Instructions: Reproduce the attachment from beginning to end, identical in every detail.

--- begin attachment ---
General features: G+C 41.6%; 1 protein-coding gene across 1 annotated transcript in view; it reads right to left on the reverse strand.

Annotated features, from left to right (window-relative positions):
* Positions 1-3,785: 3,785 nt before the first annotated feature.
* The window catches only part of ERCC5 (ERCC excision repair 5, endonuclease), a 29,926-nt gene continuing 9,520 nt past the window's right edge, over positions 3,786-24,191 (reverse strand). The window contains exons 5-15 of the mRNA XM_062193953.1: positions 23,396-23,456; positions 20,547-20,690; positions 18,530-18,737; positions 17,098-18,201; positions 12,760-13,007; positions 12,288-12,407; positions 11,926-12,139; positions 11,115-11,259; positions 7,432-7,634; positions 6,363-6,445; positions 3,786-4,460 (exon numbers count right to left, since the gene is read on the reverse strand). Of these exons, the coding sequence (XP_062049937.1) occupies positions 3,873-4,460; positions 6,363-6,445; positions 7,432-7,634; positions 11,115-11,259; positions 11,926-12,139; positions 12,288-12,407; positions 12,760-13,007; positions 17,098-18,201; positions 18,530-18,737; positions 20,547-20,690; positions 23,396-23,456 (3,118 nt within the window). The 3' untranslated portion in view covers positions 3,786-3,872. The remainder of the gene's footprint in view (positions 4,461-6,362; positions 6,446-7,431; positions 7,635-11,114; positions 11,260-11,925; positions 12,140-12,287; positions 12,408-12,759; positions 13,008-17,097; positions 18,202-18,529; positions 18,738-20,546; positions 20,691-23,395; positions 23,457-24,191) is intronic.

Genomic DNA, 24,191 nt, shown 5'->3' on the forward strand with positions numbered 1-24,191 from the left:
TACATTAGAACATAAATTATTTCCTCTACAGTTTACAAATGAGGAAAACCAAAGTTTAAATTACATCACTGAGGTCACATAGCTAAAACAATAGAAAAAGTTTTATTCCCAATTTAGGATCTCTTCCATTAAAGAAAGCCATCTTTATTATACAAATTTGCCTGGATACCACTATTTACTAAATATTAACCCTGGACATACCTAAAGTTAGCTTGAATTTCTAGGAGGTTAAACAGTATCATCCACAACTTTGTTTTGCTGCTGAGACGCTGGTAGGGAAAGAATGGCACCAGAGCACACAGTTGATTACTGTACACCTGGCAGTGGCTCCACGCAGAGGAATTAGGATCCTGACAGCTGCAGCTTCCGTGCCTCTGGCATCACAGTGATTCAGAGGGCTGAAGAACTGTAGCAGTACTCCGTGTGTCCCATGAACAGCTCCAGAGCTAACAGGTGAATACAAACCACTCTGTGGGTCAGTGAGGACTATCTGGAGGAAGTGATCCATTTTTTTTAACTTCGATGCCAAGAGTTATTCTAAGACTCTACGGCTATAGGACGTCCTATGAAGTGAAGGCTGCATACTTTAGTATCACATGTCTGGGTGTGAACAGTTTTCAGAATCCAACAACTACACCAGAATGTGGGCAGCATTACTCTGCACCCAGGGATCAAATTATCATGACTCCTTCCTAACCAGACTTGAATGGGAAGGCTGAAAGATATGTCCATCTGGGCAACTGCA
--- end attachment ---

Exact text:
General features: G+C 41.6%; 1 protein-coding gene across 1 annotated transcript in view; it reads right to left on the reverse strand.

Annotated features, from left to right (window-relative positions):
* Positions 1-3,785: 3,785 nt before the first annotated feature.
* The window catches only part of ERCC5 (ERCC excision repair 5, endonuclease), a 29,926-nt gene continuing 9,520 nt past the window's right edge, over positions 3,786-24,191 (reverse strand). The window contains exons 5-15 of the mRNA XM_062193953.1: positions 23,396-23,456; positions 20,547-20,690; positions 18,530-18,737; positions 17,098-18,201; positions 12,760-13,007; positions 12,288-12,407; positions 11,926-12,139; positions 11,115-11,259; positions 7,432-7,634; positions 6,363-6,445; positions 3,786-4,460 (exon numbers count right to left, since the gene is read on the reverse strand). Of these exons, the coding sequence (XP_062049937.1) occupies positions 3,873-4,460; positions 6,363-6,445; positions 7,432-7,634; positions 11,115-11,259; positions 11,926-12,139; positions 12,288-12,407; positions 12,760-13,007; positions 17,098-18,201; positions 18,530-18,737; positions 20,547-20,690; positions 23,396-23,456 (3,118 nt within the window). The 3' untranslated portion in view covers positions 3,786-3,872. The remainder of the gene's footprint in view (positions 4,461-6,362; positions 6,446-7,431; positions 7,635-11,114; positions 11,260-11,925; positions 12,140-12,287; positions 12,408-12,759; positions 13,008-17,097; positions 18,202-18,529; positions 18,738-20,546; positions 20,691-23,395; positions 23,457-24,191) is intronic.

Genomic DNA, 24,191 nt, shown 5'->3' on the forward strand with positions numbered 1-24,191 from the left:
TACATTAGAACATAAATTATTTCCTCTACAGTTTACAAATGAGGAAAACCAAAGTTTAAATTACATCACTGAGGTCACATAGCTAAAACAATAGAAAAAGTTTTATTCCCAATTTAGGATCTCTTCCATTAAAGAAAGCCATCTTTATTATACAAATTTGCCTGGATACCACTATTTACTAAATATTAACCCTGGACATACCTAAAGTTAGCTTGAATTTCTAGGAGGTTAAACAGTATCATCCACAACTTTGTTTTGCTGCTGAGACGCTGGTAGGGAAAGAATGGCACCAGAGCACACAGTTGATTACTGTACACCTGGCAGTGGCTCCACGCAGAGGAATTAGGATCCTGACAGCTGCAGCTTCCGTGCCTCTGGCATCACAGTGATTCAGAGGGCTGAAGAACTGTAGCAGTACTCCGTGTGTCCCATGAACAGCTCCAGAGCTAACAGGTGAATACAAACCACTCTGTGGGTCAGTGAGGACTATCTGGAGGAAGTGATCCATTTTTTTTAACTTCGATGCCAAGAGTTATTCTAAGACTCTACGGCTATAGGACGTCCTATGAAGTGAAGGCTGCATACTTTAGTATCACATGTCTGGGTGTGAACAGTTTTCAGAATCCAACAACTACACCAGAATGTGGGCAGCATTACTCTGCACCCAGGGATCAAATTATCATGACTCCTTCCTAACCAGACTTGAATGGGAAGGCTGAAAGATATGTCCATCTGGGCAACTGCA